So your friend would likely begin by giving you a category: Call of Duty is a first-person shooter. Those three words give you a wealth of information. Firstly, the words themselves convey something useful that you can take away: you shoot things, and you do it from a first-person perspective. That might seem unimportant, but when you’re beginning – as we established – from a baseline of no information whatsoever, even that kind of knowledge will be incredibly helpful.
But let’s say you’re familiar with the concept of first-person shooters in general. Then that gets to the second piece of information that it gives: you can now connect Call of Duty with those other games. Did you like those games? Do you want to play more of them? Are there specific things you need to look out for in a first-person shooter that you like? Just knowing the genre of the game connects that one game to the rest of your experience.
Now imagine trying to have that conversation without categories.
Your friend would have to start by explaining how the game works from the ground up. It would essentially require reinventing the wheel. “So you control a character, and you see from the character’s eyes, and you have a gun, and you walk around and shoot at enemies.” All sorts of information needs to be conveyed regarding how Call of Duty works.
Let’s say that you’ve played one other first-person shooter. In which case, your friend can run through a list of games that are similar to Call of Duty in the hopes that you’ve played them. This could take a while, or take a short amount of time, depending on various factors. But even then, once your friend hits upon an example that is useful for you, they still need to help you out by making distinctions between the game you’re familiar with and Call of Duty. Which means the link that you and your friend can establish is only of limited use.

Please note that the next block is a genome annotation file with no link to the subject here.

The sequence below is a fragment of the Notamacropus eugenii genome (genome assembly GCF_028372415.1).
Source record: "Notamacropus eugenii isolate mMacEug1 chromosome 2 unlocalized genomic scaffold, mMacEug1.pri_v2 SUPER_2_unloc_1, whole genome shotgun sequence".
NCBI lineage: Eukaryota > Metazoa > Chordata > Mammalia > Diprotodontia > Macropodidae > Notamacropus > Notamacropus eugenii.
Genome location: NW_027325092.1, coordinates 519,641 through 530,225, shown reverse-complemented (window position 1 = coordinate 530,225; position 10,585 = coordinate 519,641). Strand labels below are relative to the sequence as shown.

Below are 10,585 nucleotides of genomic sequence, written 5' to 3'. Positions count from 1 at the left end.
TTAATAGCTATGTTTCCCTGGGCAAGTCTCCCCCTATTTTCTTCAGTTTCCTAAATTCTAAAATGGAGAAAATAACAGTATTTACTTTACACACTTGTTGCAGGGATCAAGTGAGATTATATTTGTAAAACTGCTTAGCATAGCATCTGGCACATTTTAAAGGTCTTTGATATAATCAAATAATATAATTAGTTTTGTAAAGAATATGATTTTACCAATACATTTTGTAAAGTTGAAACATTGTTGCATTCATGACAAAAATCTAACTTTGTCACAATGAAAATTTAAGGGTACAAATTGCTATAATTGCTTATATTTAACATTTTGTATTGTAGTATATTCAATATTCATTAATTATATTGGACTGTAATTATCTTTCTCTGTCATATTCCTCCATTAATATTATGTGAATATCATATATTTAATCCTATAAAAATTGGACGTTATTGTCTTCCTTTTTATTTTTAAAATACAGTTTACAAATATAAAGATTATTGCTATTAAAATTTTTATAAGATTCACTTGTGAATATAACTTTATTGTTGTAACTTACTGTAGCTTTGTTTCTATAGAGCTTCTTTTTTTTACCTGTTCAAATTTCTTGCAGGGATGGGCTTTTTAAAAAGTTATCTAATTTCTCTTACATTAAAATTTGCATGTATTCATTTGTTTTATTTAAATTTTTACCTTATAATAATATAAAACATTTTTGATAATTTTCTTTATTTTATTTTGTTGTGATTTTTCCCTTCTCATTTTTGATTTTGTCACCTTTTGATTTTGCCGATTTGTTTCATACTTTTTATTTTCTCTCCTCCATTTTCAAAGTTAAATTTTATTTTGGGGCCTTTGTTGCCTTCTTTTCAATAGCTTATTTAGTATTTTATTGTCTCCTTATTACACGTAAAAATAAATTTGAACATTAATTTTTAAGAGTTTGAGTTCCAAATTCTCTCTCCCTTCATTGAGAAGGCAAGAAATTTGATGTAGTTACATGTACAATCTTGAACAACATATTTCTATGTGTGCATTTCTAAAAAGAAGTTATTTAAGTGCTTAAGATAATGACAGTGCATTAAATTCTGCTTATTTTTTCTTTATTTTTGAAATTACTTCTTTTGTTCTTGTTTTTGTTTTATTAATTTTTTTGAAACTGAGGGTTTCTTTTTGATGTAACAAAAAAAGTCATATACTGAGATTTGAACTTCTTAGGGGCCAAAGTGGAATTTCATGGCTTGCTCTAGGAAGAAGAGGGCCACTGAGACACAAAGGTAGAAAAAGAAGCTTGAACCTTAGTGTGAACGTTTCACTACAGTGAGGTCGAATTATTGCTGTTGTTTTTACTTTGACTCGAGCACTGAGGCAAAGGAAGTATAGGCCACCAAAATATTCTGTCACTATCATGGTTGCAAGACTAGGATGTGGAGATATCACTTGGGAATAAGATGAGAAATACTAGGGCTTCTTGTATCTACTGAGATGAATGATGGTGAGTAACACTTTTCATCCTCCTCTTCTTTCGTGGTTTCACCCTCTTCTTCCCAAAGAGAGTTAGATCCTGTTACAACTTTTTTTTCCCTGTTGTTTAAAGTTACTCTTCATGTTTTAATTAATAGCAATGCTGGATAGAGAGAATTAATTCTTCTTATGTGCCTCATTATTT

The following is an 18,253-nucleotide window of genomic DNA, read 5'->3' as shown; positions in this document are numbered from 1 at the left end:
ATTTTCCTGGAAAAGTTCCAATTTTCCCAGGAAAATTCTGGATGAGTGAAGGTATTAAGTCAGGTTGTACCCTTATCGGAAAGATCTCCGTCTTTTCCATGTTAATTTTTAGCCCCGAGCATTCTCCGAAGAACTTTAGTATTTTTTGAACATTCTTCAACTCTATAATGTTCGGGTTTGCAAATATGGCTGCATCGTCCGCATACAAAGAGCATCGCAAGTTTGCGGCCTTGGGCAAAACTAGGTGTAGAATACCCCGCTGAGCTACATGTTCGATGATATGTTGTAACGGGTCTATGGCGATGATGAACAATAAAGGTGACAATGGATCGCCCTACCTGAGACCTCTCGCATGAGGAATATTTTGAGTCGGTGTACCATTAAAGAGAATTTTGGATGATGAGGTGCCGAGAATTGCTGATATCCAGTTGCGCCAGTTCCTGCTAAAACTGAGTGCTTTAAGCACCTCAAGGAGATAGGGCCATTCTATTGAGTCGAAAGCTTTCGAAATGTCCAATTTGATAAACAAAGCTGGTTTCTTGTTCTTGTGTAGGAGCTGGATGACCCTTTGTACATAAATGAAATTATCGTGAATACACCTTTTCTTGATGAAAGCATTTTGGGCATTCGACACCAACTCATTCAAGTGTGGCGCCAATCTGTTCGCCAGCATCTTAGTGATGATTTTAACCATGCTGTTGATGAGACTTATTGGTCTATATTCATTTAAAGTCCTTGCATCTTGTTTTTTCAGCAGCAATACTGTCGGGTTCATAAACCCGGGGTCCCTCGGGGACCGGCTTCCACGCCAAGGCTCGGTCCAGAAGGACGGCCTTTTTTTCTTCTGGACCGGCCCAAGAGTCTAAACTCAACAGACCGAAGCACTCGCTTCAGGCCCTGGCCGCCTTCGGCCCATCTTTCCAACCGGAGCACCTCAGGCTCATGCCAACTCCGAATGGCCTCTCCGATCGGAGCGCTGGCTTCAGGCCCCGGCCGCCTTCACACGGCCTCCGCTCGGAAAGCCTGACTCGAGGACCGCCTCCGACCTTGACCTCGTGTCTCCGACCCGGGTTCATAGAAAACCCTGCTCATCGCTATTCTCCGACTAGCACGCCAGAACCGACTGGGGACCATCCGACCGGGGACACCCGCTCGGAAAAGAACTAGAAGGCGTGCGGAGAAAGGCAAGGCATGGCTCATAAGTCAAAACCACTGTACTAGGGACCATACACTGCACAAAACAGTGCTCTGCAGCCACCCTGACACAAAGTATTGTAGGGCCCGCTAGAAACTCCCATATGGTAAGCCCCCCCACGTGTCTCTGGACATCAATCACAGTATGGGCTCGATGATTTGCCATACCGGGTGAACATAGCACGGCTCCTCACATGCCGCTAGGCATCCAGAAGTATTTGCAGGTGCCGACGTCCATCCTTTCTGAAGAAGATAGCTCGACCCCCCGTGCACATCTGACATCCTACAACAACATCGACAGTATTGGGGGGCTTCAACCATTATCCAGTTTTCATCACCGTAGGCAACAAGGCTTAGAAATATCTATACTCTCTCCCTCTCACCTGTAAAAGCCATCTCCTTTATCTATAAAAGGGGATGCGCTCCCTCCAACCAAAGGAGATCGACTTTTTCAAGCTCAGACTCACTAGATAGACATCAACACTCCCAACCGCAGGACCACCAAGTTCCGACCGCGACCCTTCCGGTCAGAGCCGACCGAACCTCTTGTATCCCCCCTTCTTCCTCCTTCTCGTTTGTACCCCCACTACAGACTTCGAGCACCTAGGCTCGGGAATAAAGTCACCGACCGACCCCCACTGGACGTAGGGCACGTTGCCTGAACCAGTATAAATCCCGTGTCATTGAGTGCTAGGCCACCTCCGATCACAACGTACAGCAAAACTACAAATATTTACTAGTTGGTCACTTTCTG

It’s not that the lack of categories makes this whole process impossible. We can absolutely explain what Call of Duty is to a person who is completely unfamiliar with it. But the lack of categories makes the process much more complicated, and places a greater weight on us to explain things.
And that is what makes categories so useful. A simple piece of information – just a few words – can help us understand how a game works, help us make connections, and from there deliberate about whether we want to try the game out or not.
The Danger of Categories
The value of categories, though, depends on their ability to communicate information, and communicate it fairly quickly. It wouldn’t make much sense if “first-person shooters” were called “games in which the player controls a character and views all action through the character’s eyes; the player uses one or more guns to defeat enemies.” Not that the latter description would be inaccurate, but it would be far too long and clumsy.